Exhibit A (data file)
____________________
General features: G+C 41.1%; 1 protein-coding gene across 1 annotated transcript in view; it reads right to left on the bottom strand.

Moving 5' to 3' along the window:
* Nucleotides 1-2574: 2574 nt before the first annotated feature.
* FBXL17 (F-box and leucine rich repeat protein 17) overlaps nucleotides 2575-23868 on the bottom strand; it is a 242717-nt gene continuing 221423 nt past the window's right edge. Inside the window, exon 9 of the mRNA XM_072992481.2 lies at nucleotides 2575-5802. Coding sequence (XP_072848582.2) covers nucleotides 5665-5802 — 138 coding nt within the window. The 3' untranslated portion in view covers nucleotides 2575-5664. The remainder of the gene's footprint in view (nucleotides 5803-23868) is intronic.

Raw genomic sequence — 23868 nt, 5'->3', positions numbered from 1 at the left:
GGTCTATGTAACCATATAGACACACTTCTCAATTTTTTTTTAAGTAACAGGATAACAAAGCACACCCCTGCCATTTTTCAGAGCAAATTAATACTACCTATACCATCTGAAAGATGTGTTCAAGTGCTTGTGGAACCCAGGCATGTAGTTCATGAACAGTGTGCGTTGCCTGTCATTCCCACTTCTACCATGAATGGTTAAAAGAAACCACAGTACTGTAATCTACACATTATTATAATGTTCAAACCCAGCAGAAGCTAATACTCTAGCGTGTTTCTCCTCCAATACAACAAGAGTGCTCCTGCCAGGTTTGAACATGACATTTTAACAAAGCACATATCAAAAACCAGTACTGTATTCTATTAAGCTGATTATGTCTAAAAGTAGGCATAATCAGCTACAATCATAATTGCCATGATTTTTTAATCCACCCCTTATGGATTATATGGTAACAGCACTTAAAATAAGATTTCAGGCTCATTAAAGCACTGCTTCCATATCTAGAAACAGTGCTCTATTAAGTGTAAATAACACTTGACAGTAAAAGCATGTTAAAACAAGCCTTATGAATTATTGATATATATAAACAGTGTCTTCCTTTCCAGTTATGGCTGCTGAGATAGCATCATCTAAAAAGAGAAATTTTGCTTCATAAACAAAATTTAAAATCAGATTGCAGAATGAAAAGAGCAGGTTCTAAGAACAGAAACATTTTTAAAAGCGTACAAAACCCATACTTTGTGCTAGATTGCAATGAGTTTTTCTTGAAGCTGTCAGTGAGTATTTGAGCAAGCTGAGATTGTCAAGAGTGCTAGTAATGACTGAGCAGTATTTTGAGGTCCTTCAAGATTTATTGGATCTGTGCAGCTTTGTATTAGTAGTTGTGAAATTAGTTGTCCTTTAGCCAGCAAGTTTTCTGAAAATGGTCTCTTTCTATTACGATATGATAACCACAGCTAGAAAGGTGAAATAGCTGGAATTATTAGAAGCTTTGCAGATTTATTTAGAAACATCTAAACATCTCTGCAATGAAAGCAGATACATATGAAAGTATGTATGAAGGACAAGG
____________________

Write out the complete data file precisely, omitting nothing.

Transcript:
General features: G+C 41.1%; 1 protein-coding gene across 1 annotated transcript in view; it reads right to left on the bottom strand.

Moving 5' to 3' along the window:
* Nucleotides 1-2574: 2574 nt before the first annotated feature.
* FBXL17 (F-box and leucine rich repeat protein 17) overlaps nucleotides 2575-23868 on the bottom strand; it is a 242717-nt gene continuing 221423 nt past the window's right edge. Inside the window, exon 9 of the mRNA XM_072992481.2 lies at nucleotides 2575-5802. Coding sequence (XP_072848582.2) covers nucleotides 5665-5802 — 138 coding nt within the window. The 3' untranslated portion in view covers nucleotides 2575-5664. The remainder of the gene's footprint in view (nucleotides 5803-23868) is intronic.

Raw genomic sequence — 23868 nt, 5'->3', positions numbered from 1 at the left:
GGTCTATGTAACCATATAGACACACTTCTCAATTTTTTTTTAAGTAACAGGATAACAAAGCACACCCCTGCCATTTTTCAGAGCAAATTAATACTACCTATACCATCTGAAAGATGTGTTCAAGTGCTTGTGGAACCCAGGCATGTAGTTCATGAACAGTGTGCGTTGCCTGTCATTCCCACTTCTACCATGAATGGTTAAAAGAAACCACAGTACTGTAATCTACACATTATTATAATGTTCAAACCCAGCAGAAGCTAATACTCTAGCGTGTTTCTCCTCCAATACAACAAGAGTGCTCCTGCCAGGTTTGAACATGACATTTTAACAAAGCACATATCAAAAACCAGTACTGTATTCTATTAAGCTGATTATGTCTAAAAGTAGGCATAATCAGCTACAATCATAATTGCCATGATTTTTTAATCCACCCCTTATGGATTATATGGTAACAGCACTTAAAATAAGATTTCAGGCTCATTAAAGCACTGCTTCCATATCTAGAAACAGTGCTCTATTAAGTGTAAATAACACTTGACAGTAAAAGCATGTTAAAACAAGCCTTATGAATTATTGATATATATAAACAGTGTCTTCCTTTCCAGTTATGGCTGCTGAGATAGCATCATCTAAAAAGAGAAATTTTGCTTCATAAACAAAATTTAAAATCAGATTGCAGAATGAAAAGAGCAGGTTCTAAGAACAGAAACATTTTTAAAAGCGTACAAAACCCATACTTTGTGCTAGATTGCAATGAGTTTTTCTTGAAGCTGTCAGTGAGTATTTGAGCAAGCTGAGATTGTCAAGAGTGCTAGTAATGACTGAGCAGTATTTTGAGGTCCTTCAAGATTTATTGGATCTGTGCAGCTTTGTATTAGTAGTTGTGAAATTAGTTGTCCTTTAGCCAGCAAGTTTTCTGAAAATGGTCTCTTTCTATTACGATATGATAACCACAGCTAGAAAGGTGAAATAGCTGGAATTATTAGAAGCTTTGCAGATTTATTTAGAAACATCTAAACATCTCTGCAATGAAAGCAGATACATATGAAAGTATGTATGAAGGACAAGG